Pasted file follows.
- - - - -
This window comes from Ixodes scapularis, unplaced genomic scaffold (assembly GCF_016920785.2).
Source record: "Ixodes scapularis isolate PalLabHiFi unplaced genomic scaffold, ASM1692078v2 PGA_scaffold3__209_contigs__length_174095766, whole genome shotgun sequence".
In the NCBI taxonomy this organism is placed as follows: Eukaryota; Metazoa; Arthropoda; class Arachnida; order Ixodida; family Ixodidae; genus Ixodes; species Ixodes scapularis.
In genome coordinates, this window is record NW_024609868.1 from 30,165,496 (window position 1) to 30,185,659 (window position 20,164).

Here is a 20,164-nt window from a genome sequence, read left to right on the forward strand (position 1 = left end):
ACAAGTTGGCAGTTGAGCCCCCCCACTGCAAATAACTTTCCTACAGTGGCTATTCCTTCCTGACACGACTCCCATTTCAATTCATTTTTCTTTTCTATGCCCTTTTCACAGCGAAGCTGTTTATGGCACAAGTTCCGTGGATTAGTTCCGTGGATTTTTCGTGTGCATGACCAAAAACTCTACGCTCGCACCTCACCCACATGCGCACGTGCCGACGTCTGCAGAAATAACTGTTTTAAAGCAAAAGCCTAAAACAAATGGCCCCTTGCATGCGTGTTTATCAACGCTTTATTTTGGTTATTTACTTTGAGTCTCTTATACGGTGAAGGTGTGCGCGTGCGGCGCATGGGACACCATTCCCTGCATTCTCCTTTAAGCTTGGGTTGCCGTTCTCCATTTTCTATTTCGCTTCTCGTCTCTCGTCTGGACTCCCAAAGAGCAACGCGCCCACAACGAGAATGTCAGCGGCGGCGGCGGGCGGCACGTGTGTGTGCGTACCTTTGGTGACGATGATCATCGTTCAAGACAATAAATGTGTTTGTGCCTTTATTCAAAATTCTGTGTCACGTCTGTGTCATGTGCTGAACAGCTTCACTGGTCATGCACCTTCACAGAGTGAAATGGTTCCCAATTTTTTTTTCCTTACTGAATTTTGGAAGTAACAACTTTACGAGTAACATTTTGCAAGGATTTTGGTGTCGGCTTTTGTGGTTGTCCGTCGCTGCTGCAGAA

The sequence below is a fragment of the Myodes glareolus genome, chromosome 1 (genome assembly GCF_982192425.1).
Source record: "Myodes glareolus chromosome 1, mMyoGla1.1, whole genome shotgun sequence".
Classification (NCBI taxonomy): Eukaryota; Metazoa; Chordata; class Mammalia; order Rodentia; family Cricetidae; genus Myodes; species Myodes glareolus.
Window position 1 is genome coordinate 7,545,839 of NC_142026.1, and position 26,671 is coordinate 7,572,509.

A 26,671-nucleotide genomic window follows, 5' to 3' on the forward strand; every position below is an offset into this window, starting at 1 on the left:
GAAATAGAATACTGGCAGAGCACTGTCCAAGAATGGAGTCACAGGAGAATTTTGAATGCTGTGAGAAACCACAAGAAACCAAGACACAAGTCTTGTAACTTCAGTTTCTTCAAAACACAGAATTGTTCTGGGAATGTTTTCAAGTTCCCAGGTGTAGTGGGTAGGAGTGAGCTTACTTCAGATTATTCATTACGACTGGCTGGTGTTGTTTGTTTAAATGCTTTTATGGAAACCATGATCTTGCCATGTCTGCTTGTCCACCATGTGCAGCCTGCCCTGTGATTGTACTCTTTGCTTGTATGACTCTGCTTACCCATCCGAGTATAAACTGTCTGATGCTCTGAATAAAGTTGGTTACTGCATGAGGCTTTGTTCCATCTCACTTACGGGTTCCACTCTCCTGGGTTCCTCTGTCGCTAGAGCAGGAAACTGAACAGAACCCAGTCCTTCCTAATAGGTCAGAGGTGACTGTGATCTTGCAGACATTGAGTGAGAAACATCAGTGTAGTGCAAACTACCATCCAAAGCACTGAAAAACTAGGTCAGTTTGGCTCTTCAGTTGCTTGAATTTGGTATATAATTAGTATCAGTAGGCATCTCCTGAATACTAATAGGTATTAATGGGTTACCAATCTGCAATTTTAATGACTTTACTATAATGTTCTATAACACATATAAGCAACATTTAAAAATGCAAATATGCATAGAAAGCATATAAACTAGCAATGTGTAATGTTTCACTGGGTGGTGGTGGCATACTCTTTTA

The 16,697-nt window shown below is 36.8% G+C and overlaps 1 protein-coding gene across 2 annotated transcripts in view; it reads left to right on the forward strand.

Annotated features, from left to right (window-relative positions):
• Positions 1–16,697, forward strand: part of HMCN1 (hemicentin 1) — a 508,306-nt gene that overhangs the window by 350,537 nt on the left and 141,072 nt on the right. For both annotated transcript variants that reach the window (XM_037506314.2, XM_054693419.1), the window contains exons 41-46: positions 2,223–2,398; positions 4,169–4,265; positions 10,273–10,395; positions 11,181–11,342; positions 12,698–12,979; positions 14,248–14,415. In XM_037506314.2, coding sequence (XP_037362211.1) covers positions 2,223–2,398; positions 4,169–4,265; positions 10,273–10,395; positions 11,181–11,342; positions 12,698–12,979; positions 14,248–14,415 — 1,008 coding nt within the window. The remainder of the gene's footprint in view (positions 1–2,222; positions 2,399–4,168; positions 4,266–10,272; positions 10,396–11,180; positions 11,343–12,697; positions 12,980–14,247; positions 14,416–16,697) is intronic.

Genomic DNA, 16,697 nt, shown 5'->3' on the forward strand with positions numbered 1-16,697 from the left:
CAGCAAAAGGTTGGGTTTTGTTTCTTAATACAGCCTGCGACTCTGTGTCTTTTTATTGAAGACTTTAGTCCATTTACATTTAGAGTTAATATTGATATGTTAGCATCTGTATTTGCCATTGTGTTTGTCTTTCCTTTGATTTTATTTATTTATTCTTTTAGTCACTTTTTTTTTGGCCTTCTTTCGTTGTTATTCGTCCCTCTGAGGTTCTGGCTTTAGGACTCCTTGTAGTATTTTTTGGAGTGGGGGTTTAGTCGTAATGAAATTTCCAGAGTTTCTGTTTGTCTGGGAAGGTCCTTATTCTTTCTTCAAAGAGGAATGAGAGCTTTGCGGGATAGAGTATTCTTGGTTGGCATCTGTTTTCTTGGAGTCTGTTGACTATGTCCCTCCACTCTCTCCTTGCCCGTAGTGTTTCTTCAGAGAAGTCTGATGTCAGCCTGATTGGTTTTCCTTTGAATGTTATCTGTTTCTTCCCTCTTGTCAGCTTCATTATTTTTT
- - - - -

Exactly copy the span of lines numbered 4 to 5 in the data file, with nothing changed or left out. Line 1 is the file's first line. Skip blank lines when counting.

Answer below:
In genome coordinates, this window is record NW_024609868.1 from 30,165,496 (window position 1) to 30,185,659 (window position 20,164).

Here is a 20,164-nt window from a genome sequence, read left to right on the forward strand (position 1 = left end):